And then Massachusetts definitely becoming a more competitive market and a market with a lot of activity going on in it. We're seeing, and it's also an interesting market, which is that where the loans are occurring in the state, you tend to get really high balance loans and above market returns, which makes sense why it is such an attractive market to be in. But it's interesting that people have generally shied away from it to a great degree even though it's produced pretty significant results for the people that can compete there.

Sean Morgan:

And one of the things you'll see here is the top 10 lenders do have a pretty stronghold on this market. So if you look at the percentage of market share there, just the top four or over 20% and include the next, you're going to be up close to the 30 40% of the markets dominated by the top 10 lenders relative to that 26% national average. I did want to call out, there's six out of the top 10 lenders are growing. You have RF, Boston and First Boston that are two local lenders that have been growing market share significantly in Q2. And then you also have H one H two capital as well as CV three, which are in the top 20 and have very significant growth in Q2. One other thing to note, Cardinal Capital and First Boston have much higher loan balances. So if we did this by dollar amount, the results would shake out a little bit differently. Cardinal's average loan volume I think is up close to 2 million. Same thing with First Boston. So really does depend on where you're at in the Massachusetts market. The more west you go, the lower the amounts are. But the East is very highly concentrated and what I've learned from talking to our lenders is that there's also a handful of counties in New Hampshire that would kind of fall into that Boston market as well.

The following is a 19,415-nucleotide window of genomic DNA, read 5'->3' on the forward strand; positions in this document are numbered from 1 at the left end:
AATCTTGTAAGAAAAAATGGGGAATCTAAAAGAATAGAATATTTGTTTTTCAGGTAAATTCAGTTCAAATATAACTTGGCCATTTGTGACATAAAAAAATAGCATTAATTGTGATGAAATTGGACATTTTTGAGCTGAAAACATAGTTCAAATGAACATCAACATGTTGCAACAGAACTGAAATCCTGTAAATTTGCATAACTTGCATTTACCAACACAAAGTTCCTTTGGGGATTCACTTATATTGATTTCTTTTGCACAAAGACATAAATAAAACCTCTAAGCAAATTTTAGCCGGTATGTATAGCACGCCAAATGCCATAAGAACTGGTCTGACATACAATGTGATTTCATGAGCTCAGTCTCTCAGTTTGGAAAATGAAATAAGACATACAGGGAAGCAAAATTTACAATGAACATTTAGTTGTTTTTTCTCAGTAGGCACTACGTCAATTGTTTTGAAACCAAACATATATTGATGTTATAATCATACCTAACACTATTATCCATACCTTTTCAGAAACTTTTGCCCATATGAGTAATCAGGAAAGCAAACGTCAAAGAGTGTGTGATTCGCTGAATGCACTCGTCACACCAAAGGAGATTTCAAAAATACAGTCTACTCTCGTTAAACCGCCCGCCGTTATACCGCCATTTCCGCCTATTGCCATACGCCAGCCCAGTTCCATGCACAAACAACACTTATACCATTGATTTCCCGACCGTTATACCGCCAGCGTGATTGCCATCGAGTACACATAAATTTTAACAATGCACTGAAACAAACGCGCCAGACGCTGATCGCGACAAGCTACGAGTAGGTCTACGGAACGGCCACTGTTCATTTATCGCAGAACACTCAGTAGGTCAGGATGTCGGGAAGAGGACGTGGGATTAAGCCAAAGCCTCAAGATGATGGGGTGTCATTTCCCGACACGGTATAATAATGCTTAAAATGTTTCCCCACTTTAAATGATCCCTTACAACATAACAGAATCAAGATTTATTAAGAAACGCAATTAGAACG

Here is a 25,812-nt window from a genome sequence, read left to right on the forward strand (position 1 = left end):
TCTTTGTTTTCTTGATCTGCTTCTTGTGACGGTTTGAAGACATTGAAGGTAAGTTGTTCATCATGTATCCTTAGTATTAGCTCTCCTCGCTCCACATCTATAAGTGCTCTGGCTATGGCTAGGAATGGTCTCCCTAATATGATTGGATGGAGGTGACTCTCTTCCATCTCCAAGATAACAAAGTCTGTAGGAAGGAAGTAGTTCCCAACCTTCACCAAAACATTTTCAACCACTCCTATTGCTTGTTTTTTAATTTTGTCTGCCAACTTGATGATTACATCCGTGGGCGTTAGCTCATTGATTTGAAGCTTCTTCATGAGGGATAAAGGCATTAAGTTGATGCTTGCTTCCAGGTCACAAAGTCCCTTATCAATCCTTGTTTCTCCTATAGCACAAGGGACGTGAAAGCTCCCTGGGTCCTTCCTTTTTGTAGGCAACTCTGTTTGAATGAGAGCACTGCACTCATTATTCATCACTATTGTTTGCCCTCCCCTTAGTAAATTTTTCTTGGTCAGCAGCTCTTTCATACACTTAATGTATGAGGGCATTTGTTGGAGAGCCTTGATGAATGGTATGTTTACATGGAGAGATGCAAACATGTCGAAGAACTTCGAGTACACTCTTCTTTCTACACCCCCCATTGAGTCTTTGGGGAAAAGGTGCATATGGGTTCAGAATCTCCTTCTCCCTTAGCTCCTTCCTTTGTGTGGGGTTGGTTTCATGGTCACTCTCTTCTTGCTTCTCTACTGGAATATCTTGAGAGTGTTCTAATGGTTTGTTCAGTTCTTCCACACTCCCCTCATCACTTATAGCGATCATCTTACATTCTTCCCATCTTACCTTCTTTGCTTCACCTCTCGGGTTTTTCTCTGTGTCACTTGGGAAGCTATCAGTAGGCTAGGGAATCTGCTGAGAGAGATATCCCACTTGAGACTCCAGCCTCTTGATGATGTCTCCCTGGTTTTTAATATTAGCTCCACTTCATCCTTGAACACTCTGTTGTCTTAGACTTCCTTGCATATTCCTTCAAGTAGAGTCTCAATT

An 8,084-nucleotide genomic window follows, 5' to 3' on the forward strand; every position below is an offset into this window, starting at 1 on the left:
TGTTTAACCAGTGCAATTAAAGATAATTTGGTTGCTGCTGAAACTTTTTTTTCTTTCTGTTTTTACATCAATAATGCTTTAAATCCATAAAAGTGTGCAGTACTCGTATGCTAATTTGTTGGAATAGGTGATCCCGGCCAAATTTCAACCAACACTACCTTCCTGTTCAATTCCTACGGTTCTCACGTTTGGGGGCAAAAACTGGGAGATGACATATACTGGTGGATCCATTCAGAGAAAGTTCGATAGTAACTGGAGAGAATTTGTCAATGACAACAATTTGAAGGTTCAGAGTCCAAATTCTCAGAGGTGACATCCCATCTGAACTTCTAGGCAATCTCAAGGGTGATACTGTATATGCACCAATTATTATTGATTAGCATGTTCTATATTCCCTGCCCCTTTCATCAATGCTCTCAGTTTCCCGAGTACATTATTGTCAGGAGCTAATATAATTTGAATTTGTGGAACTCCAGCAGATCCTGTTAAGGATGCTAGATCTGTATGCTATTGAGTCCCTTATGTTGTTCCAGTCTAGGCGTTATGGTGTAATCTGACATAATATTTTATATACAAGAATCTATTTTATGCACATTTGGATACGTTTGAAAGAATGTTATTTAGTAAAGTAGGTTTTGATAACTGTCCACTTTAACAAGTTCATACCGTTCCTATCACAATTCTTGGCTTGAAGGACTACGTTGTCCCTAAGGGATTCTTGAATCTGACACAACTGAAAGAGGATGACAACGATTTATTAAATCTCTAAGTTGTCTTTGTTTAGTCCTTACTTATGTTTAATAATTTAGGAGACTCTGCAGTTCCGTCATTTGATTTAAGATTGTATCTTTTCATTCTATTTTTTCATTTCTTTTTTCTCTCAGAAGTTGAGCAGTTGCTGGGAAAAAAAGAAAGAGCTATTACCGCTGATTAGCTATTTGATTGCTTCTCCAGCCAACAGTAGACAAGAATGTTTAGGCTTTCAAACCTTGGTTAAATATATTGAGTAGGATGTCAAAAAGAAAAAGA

Nema Daghbandan:

And then our next market here is Ohio. So Ohio you're getting typically lower balance loans, so smaller amounts, but you tend to be pretty above market in rates of return. And so this is a very active market, particularly on the DSCR side. Obviously right here we're just looking on the short term side of it, but getting close to 12% on average in June, but in that smaller balance in terms of loan amount.

Sean Morgan:

Cool. And again, no surprise Avi here because of those lower dollar amounts on their loans, they're really eating market share here. This kind of falls into their sweet spot of where they're comfortable with loan amounts, so you won't see them go up over a million, million plus sometimes in specific markets, especially in the urban areas. So this market kind of lends well to the QBI structure. That being said, QBI lending as well as velocity are the three fastest growers in Q2. And there's an interesting market here. If you're in Ohio, you're typically in Kentucky as well. So a lot of these lenders kind of play on both sides of the state line there. The other thing I would call out is that in the top 20 have sharper capital as the highest growth rate in Q2, followed by flip loan, which is again another local lender as well as Renovo.

Nema Daghbandan:

And that is all for today. I've been monitoring the Q and a box. If anybody does have any questions they would like to ask this time, feel free to drop 'em in that Q and a box. We'll wait a hot minute for that to occur. And just a friendly reminder is you'll all be getting a copy the presentation today. It'll be delivered to your email shortly here. And if we don't get any questions in the next few seconds here, we'll also be able to dismiss you all. Sean and my emails are at this slide as well, so if you have any questions, feel free to email us. A question that came through right now is do you track points? We do. We track points. I like to joke about this when I haven't looked at the data in a little bit, but when I have looked at it, people are always like, well, that's great.